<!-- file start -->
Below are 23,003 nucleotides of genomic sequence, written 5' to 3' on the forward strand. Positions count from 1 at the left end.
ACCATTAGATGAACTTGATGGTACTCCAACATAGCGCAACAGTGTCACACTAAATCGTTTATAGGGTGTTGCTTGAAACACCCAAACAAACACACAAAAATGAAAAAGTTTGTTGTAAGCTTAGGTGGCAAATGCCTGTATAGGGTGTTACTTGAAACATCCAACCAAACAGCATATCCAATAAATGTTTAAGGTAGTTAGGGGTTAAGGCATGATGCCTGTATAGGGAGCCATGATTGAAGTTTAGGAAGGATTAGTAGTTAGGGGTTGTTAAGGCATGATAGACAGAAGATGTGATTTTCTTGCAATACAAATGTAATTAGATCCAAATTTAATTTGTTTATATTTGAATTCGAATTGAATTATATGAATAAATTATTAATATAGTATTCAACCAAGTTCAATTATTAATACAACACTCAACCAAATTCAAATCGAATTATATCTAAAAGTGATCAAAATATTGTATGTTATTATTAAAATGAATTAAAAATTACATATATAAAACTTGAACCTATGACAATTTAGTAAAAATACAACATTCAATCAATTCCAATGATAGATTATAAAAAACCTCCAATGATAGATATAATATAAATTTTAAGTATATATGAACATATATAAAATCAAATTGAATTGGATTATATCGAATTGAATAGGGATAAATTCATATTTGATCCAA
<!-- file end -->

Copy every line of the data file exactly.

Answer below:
Below are 23,003 nucleotides of genomic sequence, written 5' to 3' on the forward strand. Positions count from 1 at the left end.
ACCATTAGATGAACTTGATGGTACTCCAACATAGCGCAACAGTGTCACACTAAATCGTTTATAGGGTGTTGCTTGAAACACCCAAACAAACACACAAAAATGAAAAAGTTTGTTGTAAGCTTAGGTGGCAAATGCCTGTATAGGGTGTTACTTGAAACATCCAACCAAACAGCATATCCAATAAATGTTTAAGGTAGTTAGGGGTTAAGGCATGATGCCTGTATAGGGAGCCATGATTGAAGTTTAGGAAGGATTAGTAGTTAGGGGTTGTTAAGGCATGATAGACAGAAGATGTGATTTTCTTGCAATACAAATGTAATTAGATCCAAATTTAATTTGTTTATATTTGAATTCGAATTGAATTATATGAATAAATTATTAATATAGTATTCAACCAAGTTCAATTATTAATACAACACTCAACCAAATTCAAATCGAATTATATCTAAAAGTGATCAAAATATTGTATGTTATTATTAAAATGAATTAAAAATTACATATATAAAACTTGAACCTATGACAATTTAGTAAAAATACAACATTCAATCAATTCCAATGATAGATTATAAAAAACCTCCAATGATAGATATAATATAAATTTTAAGTATATATGAACATATATAAAATCAAATTGAATTGGATTATATCGAATTGAATAGGGATAAATTCATATTTGATCCAA